People abuse drugs of all kinds. Besides opioids, benzodiazepines (benzos) are some of the most abused prescription drugs. There are many drugs in the benzo category, including Librium and Xanax. Let’s take a closer look at Librium vs Xanax to see if one is worse than the other.
The Battle of the Benzos: Librium vs Xanax
Before directly comparing these two drugs, let’s take a closer look at each one. Librium is a short-term use benzo that doctors prescribe to treat epilepsy and seizures. In some cases, they use it to treat acute alcohol withdrawal symptoms. They don’t, however, prescribe it for long periods because it has a high potential for abuse.
However, Xanax is the benzo that doctors prescribe most often. Most of them prescribe it to help people who suffer from panic attacks and anxiety. In some rare cases, they prescribe it to cancer patients to treat nausea. Likewise, doctors also find Xanax helpful for treating depression and agoraphobia.
Many Differences Between Librium and Xanax
Since both of these drugs are benzos and have the potential for abuse, what’s the most significant difference between them? While they have a lot of similarities, their differences spark the debate between Librium vs Xanax.
The biggest difference is why doctors prescribe each drug. Most of the time, they use Librium to manage alcohol withdrawal symptoms. On the other hand, they almost always use Xanax to address anxiety.
Librium is different from other benzos, including Xanax, because it works slower. While all benzos work on the central nervous system, Librium takes longer to take effect. As a result, its half-life is between 24 and 48 hours. It also doesn’t reach a peak for several hours after people take it.
By comparison, Xanax only has a half-life of about six to 20 hours depending on the person. Doctors consider it a short- to intermediate-acting benzo. However, its quick-acting effects are the reason why people abuse Xanax more than Librium. The slow release of Librium makes it a poor choice for those who want to get high.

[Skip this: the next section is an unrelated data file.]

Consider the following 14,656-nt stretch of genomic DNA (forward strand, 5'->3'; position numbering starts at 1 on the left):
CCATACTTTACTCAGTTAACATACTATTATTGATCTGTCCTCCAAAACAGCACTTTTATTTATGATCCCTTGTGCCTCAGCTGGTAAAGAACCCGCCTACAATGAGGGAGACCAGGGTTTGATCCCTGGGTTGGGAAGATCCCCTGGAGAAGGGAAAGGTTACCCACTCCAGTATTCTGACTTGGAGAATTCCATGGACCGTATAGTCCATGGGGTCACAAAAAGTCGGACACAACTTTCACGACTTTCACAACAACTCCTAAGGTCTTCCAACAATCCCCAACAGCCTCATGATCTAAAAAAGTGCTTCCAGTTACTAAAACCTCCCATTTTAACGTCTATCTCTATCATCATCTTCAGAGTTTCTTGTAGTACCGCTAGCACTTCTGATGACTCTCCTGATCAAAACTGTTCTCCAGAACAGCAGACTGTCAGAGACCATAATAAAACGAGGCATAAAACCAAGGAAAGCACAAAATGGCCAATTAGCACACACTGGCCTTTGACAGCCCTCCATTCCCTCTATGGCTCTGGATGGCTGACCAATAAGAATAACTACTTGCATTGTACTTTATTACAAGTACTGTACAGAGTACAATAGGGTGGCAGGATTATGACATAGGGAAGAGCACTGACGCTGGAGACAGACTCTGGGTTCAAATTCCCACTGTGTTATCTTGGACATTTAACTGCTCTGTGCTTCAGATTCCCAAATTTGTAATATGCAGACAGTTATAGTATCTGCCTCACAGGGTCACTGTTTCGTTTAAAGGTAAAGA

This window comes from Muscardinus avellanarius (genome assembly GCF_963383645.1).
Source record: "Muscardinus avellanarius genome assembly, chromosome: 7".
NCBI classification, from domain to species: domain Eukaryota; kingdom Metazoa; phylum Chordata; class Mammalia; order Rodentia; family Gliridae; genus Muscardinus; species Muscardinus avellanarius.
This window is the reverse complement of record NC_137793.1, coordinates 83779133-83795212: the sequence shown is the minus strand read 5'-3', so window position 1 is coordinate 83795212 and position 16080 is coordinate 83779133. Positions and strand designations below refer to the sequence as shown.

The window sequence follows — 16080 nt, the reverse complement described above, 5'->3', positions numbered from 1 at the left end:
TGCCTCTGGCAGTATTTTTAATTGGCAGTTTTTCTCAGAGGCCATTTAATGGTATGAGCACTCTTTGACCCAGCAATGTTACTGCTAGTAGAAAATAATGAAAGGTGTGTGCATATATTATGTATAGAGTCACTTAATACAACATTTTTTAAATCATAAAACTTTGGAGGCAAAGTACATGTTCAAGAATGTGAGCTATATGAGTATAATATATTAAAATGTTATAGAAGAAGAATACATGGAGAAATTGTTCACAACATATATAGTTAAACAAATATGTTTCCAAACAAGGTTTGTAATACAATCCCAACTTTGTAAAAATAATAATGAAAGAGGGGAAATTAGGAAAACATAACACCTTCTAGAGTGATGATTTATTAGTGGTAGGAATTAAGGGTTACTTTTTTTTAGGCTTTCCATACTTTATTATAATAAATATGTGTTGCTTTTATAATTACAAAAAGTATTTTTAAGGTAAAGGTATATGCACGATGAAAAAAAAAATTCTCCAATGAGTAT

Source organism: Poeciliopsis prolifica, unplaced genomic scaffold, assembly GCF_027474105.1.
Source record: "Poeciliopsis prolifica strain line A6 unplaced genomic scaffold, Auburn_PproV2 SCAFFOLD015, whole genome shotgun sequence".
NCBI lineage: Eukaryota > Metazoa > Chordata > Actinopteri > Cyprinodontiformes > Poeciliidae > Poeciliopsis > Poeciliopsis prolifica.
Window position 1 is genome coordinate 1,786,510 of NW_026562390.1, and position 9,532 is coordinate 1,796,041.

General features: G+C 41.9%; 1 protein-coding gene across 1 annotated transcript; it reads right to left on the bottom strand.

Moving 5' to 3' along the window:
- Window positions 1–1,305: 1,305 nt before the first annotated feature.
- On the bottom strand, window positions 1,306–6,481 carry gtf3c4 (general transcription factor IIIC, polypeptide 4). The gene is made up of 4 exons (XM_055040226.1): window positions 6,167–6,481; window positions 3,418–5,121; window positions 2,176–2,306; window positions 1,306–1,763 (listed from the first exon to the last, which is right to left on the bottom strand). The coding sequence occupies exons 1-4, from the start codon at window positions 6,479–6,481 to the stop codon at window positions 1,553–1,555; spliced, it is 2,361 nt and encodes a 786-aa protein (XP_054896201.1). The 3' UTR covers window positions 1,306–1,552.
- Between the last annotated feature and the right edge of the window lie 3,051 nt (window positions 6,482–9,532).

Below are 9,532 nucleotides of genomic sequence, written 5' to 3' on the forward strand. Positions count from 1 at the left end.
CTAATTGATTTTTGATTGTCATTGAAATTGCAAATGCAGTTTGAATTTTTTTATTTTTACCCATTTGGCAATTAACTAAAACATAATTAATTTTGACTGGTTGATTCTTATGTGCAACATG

Lastly, the doses that people take of these two drugs are different. In general, their dose of Librium is usually higher than Xanax. For Librium, the dosing range is from 5 to 25 milligrams. For Xanax, the doses start at just 0.25 milligrams and stop at 2 milligrams.
We Can Help You With Benzo Addiction
In the battle between Librium vs Xanax, neither one is a winner. Both drugs are addictive and can cause dependency. Because of that, our staff at Crestview Recovery works hard to help you overcome benzo drug addiction. A Xanax and Librium addiction treatment program might include services such as:
- Partial hospitalization program: This is a more intensive level of care than traditional outpatient therapy. It’s designed for people who need structure and support but don’t require 24-hour care.
- Group counseling: Provides support and accountability in a safe and supportive environment. It can be helpful to hear from others who are going through similar experiences.
- Intensive outpatient program: This program provides many of the same services as partial hospitalization, but on a less frequent basis. It can be a good option for people who have completed a residential program or for those who can’t commit to full-time treatment.
- Individual therapy: This is a key component of any addiction treatment program. It can help you address the underlying causes of your addiction and develop healthy coping strategies.
- Aftercare: This is a vital part of any addiction treatment program. It can help you stay on track after you finish treatment and prevent relapse.
Learn more about the ongoing battle between Librium vs Xanax. Remember that no matter which drug wins, the potential for abuse is still there. Reach out to us at 866.262.0531 for help fighting addiction to either one of these benzos.
Since 2016, Dr. Merle Williamson, a graduate of Oregon Health Sciences University, has been the Medical Director at Crestview Recovery, bringing a rich background in addiction medicine from his time at Hazelden Treatment Center. He oversees outpatient drug and alcohol treatments, providing medical care, setting policies, detox protocols, and quality assurance measures. Before specializing in addiction medicine, he spent 25 years in anesthesiology, serving as Chair of Hospital Pharmacy and Therapeutics Committee and Chief of Anesthesia at Kaiser Permanente. This experience gives him a unique perspective on treating prescription drug addiction.